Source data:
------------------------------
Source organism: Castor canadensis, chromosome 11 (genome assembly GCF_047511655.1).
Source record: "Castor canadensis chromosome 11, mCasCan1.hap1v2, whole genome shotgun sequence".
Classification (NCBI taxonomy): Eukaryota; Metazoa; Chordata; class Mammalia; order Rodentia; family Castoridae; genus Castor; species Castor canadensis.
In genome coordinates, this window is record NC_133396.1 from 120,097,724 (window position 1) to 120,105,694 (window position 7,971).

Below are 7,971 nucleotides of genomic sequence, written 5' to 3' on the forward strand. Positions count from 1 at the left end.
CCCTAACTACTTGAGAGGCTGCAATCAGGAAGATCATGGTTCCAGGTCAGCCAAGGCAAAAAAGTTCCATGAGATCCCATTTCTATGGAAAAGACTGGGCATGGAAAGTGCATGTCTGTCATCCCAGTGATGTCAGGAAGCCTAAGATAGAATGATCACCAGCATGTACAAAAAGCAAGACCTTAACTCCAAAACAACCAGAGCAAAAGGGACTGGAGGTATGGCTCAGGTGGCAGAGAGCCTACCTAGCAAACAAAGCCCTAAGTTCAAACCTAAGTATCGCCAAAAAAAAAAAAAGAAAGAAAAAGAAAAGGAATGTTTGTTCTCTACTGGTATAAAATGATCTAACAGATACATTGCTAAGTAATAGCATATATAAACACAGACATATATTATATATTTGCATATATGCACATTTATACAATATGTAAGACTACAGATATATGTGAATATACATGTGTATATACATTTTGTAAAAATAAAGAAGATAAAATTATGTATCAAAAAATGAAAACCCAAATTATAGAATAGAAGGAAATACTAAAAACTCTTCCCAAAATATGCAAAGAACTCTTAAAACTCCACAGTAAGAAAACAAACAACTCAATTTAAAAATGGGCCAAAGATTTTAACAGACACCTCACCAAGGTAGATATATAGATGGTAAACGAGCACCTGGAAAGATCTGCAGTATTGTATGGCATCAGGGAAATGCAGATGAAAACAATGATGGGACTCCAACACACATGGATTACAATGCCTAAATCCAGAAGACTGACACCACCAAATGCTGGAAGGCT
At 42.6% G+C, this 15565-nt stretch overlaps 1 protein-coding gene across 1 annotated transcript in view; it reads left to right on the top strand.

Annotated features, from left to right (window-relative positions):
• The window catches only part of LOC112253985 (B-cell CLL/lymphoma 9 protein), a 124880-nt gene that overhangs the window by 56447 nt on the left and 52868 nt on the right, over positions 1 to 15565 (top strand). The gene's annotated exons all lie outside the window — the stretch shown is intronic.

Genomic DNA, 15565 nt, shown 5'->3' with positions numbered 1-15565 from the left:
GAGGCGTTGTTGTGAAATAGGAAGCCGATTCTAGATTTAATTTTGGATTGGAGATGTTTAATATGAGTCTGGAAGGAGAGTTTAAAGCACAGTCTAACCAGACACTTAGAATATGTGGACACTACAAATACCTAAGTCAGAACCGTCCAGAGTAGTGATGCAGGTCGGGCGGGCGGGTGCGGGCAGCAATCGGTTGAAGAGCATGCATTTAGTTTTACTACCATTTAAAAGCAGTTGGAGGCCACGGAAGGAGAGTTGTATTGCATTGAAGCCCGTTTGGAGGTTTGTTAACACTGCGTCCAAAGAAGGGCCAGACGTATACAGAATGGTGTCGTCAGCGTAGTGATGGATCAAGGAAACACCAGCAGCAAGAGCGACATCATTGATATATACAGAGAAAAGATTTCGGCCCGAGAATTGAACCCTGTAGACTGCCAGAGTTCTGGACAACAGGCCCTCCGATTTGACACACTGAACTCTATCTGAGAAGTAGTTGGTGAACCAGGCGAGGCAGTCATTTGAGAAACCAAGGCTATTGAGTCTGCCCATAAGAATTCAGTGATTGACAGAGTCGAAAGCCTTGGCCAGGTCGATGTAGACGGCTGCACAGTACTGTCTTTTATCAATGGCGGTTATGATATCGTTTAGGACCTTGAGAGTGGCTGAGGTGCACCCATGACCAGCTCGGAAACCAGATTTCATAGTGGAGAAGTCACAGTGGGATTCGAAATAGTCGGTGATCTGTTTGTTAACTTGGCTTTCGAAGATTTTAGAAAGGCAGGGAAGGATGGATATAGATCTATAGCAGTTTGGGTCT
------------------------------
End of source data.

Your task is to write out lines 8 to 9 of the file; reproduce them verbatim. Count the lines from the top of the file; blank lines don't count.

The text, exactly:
Annotated features, from left to right (window-relative positions):
• The window catches only part of LOC112253985 (B-cell CLL/lymphoma 9 protein), a 124880-nt gene that overhangs the window by 56447 nt on the left and 52868 nt on the right, over positions 1 to 15565 (top strand). The gene's annotated exons all lie outside the window — the stretch shown is intronic.